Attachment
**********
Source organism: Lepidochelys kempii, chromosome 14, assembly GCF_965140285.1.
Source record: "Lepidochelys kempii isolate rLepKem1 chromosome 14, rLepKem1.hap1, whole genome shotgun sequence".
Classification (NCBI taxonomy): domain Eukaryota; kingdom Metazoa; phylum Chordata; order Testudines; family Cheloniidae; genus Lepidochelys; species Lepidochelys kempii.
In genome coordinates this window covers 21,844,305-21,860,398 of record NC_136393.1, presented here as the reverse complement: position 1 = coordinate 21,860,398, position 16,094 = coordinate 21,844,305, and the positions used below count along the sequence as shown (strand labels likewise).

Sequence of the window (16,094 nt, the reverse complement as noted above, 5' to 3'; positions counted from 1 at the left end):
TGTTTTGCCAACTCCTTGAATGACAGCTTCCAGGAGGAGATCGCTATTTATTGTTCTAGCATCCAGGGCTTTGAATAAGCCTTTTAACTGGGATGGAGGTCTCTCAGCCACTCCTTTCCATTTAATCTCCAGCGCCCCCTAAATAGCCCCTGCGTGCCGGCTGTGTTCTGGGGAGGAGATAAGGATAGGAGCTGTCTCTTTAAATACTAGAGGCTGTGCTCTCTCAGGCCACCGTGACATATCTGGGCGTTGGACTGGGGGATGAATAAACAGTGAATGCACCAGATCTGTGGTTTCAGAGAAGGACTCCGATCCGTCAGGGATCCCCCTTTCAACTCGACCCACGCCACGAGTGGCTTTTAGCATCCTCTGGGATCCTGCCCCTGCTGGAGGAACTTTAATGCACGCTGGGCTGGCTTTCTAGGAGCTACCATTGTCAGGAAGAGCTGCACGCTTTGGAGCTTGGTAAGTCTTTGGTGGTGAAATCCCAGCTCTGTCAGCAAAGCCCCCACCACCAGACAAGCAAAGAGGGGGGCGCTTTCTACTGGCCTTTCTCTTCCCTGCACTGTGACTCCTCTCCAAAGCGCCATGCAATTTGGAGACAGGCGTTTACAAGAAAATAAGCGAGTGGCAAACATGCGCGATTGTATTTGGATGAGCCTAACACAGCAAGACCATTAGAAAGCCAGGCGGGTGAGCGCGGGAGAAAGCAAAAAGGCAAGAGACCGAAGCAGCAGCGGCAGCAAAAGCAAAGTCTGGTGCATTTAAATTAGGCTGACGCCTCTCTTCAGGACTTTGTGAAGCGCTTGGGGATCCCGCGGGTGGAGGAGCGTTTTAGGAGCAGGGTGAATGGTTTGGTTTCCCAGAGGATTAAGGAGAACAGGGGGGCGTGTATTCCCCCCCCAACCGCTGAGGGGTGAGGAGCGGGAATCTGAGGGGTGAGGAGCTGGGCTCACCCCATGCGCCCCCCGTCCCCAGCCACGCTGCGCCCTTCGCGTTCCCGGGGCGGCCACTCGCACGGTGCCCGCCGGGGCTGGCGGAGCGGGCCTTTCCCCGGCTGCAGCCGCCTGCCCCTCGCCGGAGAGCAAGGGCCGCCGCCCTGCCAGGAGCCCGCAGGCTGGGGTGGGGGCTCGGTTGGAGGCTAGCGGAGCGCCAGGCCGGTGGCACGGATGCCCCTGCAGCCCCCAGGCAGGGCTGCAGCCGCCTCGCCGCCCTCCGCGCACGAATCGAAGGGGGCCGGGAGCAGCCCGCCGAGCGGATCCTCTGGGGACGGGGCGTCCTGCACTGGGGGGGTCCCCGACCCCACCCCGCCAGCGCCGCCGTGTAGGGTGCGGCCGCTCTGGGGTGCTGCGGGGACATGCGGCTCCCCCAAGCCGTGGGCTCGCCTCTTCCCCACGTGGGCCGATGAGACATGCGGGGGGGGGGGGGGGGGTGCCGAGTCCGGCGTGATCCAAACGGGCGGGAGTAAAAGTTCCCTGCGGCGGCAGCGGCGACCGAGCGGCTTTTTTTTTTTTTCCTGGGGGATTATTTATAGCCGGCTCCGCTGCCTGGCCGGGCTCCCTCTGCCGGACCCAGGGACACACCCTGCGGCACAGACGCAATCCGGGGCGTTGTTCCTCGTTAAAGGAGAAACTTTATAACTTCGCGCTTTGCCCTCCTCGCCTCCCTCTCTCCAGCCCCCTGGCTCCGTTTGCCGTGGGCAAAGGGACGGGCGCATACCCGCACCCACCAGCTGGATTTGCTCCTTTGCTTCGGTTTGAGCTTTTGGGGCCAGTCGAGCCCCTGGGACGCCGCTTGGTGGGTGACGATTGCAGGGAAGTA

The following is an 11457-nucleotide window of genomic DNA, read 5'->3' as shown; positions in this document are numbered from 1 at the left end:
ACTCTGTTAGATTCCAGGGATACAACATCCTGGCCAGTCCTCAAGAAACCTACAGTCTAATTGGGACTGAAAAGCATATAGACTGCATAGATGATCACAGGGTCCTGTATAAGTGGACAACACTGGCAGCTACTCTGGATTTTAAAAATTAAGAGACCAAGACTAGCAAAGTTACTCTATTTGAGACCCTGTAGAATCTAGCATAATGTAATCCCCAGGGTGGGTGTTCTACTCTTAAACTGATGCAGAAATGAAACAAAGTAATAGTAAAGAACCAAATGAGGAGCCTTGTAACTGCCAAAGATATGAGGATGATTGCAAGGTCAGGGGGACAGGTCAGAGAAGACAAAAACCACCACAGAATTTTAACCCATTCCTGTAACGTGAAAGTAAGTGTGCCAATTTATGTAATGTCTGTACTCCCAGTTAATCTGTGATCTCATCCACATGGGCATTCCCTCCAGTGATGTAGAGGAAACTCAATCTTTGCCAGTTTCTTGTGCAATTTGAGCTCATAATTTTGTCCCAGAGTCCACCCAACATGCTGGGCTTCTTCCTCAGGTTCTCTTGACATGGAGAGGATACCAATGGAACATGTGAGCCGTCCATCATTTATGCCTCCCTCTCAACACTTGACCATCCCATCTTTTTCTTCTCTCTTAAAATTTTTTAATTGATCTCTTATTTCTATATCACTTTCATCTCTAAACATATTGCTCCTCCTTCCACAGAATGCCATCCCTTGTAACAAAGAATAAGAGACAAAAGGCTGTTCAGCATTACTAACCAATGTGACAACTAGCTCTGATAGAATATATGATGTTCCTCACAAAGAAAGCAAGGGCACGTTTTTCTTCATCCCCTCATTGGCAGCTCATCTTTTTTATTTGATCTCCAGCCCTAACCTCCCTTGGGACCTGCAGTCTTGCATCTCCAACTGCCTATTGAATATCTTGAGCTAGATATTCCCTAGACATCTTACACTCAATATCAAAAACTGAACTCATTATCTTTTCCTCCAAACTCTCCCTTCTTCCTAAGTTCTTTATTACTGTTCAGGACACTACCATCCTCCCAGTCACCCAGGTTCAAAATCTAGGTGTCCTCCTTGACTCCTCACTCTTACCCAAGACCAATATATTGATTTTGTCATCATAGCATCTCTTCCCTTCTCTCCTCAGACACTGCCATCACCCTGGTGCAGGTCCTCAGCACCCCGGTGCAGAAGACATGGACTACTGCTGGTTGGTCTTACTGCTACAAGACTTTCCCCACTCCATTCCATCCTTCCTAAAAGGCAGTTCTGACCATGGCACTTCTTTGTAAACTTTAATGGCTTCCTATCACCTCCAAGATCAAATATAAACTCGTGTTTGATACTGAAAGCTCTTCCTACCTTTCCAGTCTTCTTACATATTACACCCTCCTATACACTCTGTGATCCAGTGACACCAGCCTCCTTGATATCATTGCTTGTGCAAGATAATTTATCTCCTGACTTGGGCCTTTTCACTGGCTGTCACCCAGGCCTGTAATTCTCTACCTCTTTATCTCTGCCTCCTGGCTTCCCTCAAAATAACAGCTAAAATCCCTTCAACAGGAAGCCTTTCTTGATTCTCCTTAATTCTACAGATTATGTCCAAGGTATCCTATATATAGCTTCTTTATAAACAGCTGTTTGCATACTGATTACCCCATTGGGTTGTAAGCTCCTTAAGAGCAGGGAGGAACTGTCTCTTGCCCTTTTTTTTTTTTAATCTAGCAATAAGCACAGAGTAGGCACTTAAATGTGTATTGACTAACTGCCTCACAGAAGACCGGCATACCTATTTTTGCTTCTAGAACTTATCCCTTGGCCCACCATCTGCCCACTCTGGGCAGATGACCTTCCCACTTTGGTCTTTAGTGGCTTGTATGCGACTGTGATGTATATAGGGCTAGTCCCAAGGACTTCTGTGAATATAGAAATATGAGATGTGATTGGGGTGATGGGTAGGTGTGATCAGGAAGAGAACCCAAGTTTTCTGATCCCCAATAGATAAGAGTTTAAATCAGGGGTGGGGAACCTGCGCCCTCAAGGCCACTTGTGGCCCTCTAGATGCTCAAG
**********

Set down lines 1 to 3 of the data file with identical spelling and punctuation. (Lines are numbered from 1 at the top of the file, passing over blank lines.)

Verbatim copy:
Source organism: Lepidochelys kempii, chromosome 14, assembly GCF_965140285.1.
Source record: "Lepidochelys kempii isolate rLepKem1 chromosome 14, rLepKem1.hap1, whole genome shotgun sequence".
Classification (NCBI taxonomy): domain Eukaryota; kingdom Metazoa; phylum Chordata; order Testudines; family Cheloniidae; genus Lepidochelys; species Lepidochelys kempii.